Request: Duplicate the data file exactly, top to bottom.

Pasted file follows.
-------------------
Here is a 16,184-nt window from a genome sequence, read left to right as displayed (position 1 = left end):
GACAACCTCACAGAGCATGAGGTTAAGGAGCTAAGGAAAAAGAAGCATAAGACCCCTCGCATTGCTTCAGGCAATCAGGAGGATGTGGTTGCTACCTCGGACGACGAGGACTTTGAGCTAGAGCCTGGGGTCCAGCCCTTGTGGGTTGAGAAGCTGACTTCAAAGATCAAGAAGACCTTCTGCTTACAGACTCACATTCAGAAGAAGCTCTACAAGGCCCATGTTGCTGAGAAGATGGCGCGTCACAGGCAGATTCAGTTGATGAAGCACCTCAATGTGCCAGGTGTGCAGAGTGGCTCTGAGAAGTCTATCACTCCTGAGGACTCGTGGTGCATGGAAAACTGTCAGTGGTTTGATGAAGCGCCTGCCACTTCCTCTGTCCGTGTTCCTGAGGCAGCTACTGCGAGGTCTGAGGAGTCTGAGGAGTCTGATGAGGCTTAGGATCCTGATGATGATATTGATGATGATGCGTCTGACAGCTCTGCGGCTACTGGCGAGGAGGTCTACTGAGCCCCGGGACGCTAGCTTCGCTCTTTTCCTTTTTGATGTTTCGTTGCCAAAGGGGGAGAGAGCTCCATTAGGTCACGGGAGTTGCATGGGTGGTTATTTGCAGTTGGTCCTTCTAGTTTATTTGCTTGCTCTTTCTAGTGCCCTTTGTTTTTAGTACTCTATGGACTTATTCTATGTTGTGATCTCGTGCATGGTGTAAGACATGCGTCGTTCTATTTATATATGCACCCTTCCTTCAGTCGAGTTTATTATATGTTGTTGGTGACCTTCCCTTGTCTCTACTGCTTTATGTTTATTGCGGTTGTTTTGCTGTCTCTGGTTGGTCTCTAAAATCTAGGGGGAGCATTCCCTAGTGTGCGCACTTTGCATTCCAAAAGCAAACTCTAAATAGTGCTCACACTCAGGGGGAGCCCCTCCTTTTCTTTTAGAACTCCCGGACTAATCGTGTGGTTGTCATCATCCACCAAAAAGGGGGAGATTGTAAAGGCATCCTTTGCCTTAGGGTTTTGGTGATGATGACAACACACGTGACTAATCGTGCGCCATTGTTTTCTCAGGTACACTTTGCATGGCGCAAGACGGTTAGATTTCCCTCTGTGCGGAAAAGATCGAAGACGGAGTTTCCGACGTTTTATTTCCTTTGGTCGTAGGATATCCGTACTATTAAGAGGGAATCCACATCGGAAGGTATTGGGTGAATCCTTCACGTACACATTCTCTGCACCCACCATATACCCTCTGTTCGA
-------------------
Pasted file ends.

Here is a 16,184-nt window from a genome sequence, read left to right as displayed (position 1 = left end):
GACAACCTCACAGAGCATGAGGTTAAGGAGCTAAGGAAAAAGAAGCATAAGACCCCTCGCATTGCTTCAGGCAATCAGGAGGATGTGGTTGCTACCTCGGACGACGAGGACTTTGAGCTAGAGCCTGGGGTCCAGCCCTTGTGGGTTGAGAAGCTGACTTCAAAGATCAAGAAGACCTTCTGCTTACAGACTCACATTCAGAAGAAGCTCTACAAGGCCCATGTTGCTGAGAAGATGGCGCGTCACAGGCAGATTCAGTTGATGAAGCACCTCAATGTGCCAGGTGTGCAGAGTGGCTCTGAGAAGTCTATCACTCCTGAGGACTCGTGGTGCATGGAAAACTGTCAGTGGTTTGATGAAGCGCCTGCCACTTCCTCTGTCCGTGTTCCTGAGGCAGCTACTGCGAGGTCTGAGGAGTCTGAGGAGTCTGATGAGGCTTAGGATCCTGATGATGATATTGATGATGATGCGTCTGACAGCTCTGCGGCTACTGGCGAGGAGGTCTACTGAGCCCCGGGACGCTAGCTTCGCTCTTTTCCTTTTTGATGTTTCGTTGCCAAAGGGGGAGAGAGCTCCATTAGGTCACGGGAGTTGCATGGGTGGTTATTTGCAGTTGGTCCTTCTAGTTTATTTGCTTGCTCTTTCTAGTGCCCTTTGTTTTTAGTACTCTATGGACTTATTCTATGTTGTGATCTCGTGCATGGTGTAAGACATGCGTCGTTCTATTTATATATGCACCCTTCCTTCAGTCGAGTTTATTATATGTTGTTGGTGACCTTCCCTTGTCTCTACTGCTTTATGTTTATTGCGGTTGTTTTGCTGTCTCTGGTTGGTCTCTAAAATCTAGGGGGAGCATTCCCTAGTGTGCGCACTTTGCATTCCAAAAGCAAACTCTAAATAGTGCTCACACTCAGGGGGAGCCCCTCCTTTTCTTTTAGAACTCCCGGACTAATCGTGTGGTTGTCATCATCCACCAAAAAGGGGGAGATTGTAAAGGCATCCTTTGCCTTAGGGTTTTGGTGATGATGACAACACACGTGACTAATCGTGCGCCATTGTTTTCTCAGGTACACTTTGCATGGCGCAAGACGGTTAGATTTCCCTCTGTGCGGAAAAGATCGAAGACGGAGTTTCCGACGTTTTATTTCCTTTGGTCGTAGGATATCCGTACTATTAAGAGGGAATCCACATCGGAAGGTATTGGGTGAATCCTTCACGTACACATTCTCTGCACCCACCATATACCCTCTGTTCGA